of Columbia Pictures and the TV channel NBC (who broadcast the fifty-eight cereals and Yardley cosmetics. The group was predictably successful, a tribute to this vast ‘horizontal’ operation using different types of media to multiply the advertising firepower of the musical product. Twenty years earlier, Adorno had already observed how [t]he dependence of the most powerful broadcasting company on the electrical industry, or of the motion picture industry on the banks, is characteristic of the whole sphere, whose individual branches are themselves economically interwoven.64

And indeed, throughout the history of the music industry, less visible industrial forces have been at work behind the scenes, upstream of the enchanted world of hit singles and successful albums. At the beginning of the 2000s, historian of phonography Jonathan Sterne highlighted the systemic solidarity of the industries of telephony, radio broadcasting, and music, deeply ‘interconnected’ around the issue of sound as an industrial problem.65 Yet more radically today, it is the connection between the music industry and the more protean communications industry that is most significant, a relationship that is reinforced by the development of ‘free services’. In exchange for data obtained from users and more prominent placement for the advertisers who finance platforms, streaming sites dangle the promise of a supposedly free service to users.66 These apparently distinct sociocultural 63. After the Second World War, the Brill Building, located at 1619 Broadway, Manhattan, became the centre of the thriving American popular music industry. 64. Adorno and Horkheimer, Dialectic of Enlightenment, 123. 65. J. Sterne, The Audible Past: Cultural Origins of Sound Reproduction (Durham, NC and London: Duke University Press, 2003). ‘Although these facts are well documented in the existing media histories, telephony, sound recording, and radio are still largely created as separate social and cultural phenomena.’ However, ‘sound media […] descend from a common cultural origin, as parts of an initially cohesive social and cultural field’ (184). 66. The acquisition of YouTube by Google in 2006 and its recent advertising policy offer a good contemporary example of the phenomenon. In January 2014, in France, there appeared on the walls of the Paris metro posters by the SFR telephone operator promoting RED, its new 4G service. On a plain red background, the posters featured, in white letters, the message ‘YouTube à volonté [YouTube on demand]’.


episodes of the series in prime time), and with the sponsorship of Kellogg


phenomena in reality form a whole whose ‘individual branches are similar in


without a gap’.67 But there is no invisible hand here to regulate free competition.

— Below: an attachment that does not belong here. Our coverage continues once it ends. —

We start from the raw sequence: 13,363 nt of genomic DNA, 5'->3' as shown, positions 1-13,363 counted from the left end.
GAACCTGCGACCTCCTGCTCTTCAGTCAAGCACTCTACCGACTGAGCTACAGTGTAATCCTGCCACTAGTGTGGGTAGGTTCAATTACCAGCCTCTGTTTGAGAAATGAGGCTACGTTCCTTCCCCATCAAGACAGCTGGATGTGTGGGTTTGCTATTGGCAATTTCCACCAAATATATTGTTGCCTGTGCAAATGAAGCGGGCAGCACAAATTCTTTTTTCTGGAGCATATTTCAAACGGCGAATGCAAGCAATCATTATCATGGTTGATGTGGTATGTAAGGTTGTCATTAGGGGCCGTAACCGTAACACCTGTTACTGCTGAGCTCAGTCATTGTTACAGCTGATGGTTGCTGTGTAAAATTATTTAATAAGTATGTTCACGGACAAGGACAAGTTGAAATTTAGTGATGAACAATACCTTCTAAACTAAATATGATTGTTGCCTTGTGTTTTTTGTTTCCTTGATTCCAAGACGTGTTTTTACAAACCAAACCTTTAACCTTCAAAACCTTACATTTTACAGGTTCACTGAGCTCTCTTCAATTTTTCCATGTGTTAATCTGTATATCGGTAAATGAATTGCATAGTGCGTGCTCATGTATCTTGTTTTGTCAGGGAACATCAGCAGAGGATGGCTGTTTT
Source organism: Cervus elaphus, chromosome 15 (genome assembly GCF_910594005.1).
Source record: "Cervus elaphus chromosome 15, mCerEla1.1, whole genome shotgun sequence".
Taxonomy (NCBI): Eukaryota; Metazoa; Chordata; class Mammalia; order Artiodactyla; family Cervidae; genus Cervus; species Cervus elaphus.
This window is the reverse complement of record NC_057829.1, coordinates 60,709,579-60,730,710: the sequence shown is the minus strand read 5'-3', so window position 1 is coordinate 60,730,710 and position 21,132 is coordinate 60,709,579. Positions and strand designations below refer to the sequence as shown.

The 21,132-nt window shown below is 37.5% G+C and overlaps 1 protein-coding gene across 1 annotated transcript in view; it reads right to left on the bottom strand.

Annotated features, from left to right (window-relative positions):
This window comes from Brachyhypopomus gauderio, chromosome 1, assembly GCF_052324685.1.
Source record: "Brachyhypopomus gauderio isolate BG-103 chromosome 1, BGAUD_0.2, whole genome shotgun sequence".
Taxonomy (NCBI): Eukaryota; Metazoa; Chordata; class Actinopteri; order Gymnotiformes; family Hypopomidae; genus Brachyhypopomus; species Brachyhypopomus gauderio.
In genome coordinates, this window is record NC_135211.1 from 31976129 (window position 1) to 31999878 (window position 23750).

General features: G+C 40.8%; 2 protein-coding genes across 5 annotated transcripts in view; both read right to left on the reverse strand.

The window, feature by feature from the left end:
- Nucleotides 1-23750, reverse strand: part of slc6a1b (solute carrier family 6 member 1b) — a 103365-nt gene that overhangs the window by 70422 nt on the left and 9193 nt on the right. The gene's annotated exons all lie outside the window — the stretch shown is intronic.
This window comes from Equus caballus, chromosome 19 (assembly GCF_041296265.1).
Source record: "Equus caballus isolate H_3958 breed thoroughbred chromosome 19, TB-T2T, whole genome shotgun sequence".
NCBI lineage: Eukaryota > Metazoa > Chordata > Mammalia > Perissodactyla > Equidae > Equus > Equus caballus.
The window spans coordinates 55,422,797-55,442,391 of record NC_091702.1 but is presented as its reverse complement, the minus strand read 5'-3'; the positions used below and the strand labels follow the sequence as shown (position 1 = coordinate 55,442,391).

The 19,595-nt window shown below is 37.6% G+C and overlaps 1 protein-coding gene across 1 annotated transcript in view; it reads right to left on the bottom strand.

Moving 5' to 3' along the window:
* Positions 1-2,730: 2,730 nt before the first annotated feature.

structure or at least fit into each other, ordering themselves into a system almost Instead, it all happens according to a blind dynamics whose effects are not necessarily virtuous. No rational or philanthropic intent governs the whole; it is structured primarily as an autonomous system with no purpose other than its own self-preservation. Now, since ‘[l]ight popular music is a commodity produced under a far reaching division of labor and distributed on a mass-scale’,68 it forms a pact with this systemic operation, and integrates itself into this interlocking system, of which it will then bear the mark: a dependency upon matters totally unrelated to the internal logic of its works. This dependency, when it surfaces, is always considered as inauthentic, and as such is liable to be sanctioned in any aesthetic judgement of the works. The Monkees paid the price for this, since they have long been considered the least credible group in rock history. And the whole story of the band during the 1970s is a story of the slow and only partially successful process of recovering their credibility. But what they paid the price for was a more general fault, a structural flaw that affects even the most marginal branchlets of production. Today this is perhaps truer than ever, with the rationalisation of the means of communication offered by the monopoly of a few music delivery platforms: YouTube, SoundCloud, iTunes, Spotify…. However, what is at stake in the critique is not to point out guilty parties or, more precisely, traitors to the great cause of a spontaneous and disinterested popular music. It is rather to identify a functioning from which, ultimately, it is impossible to escape.69 What is proper to this system, its structurally dystopian trait as Adorno conceives it, is its irresistible autarchy: the fact that this system functions, so to speak, entirely alone.

67. Adorno, ‘Culture Industry Reconsidered’, 12. 68. Adorno, Current of Music, 278. 69. In the contemporary experience of music promotion on the Internet, that fact that, no matter what level of the industry they have reached, musicians cannot refuse to be present on one or more of the available social networks (Twitter, Facebook, Instagram) without losing some of their audience, and moreover that they must also be ‘active’ and keep their account turning over, confirms, in the late 2010s, the perennial nature of this systemic constraint.

Tolerance and ‘Goodwill’


What can render the autarchy of this system manifest? When the promotion for the system to promote itself. This self-affirmation can be sensed in the interfaces between the industry and its consumers. Then the culture industry is no longer so much a market of culture, but turns into public relations, manufacturing of ‘good will’ per se, without regard for particular saleable objects. The client is sold a total and unreserved consent, through an advertisement for the world as it is.70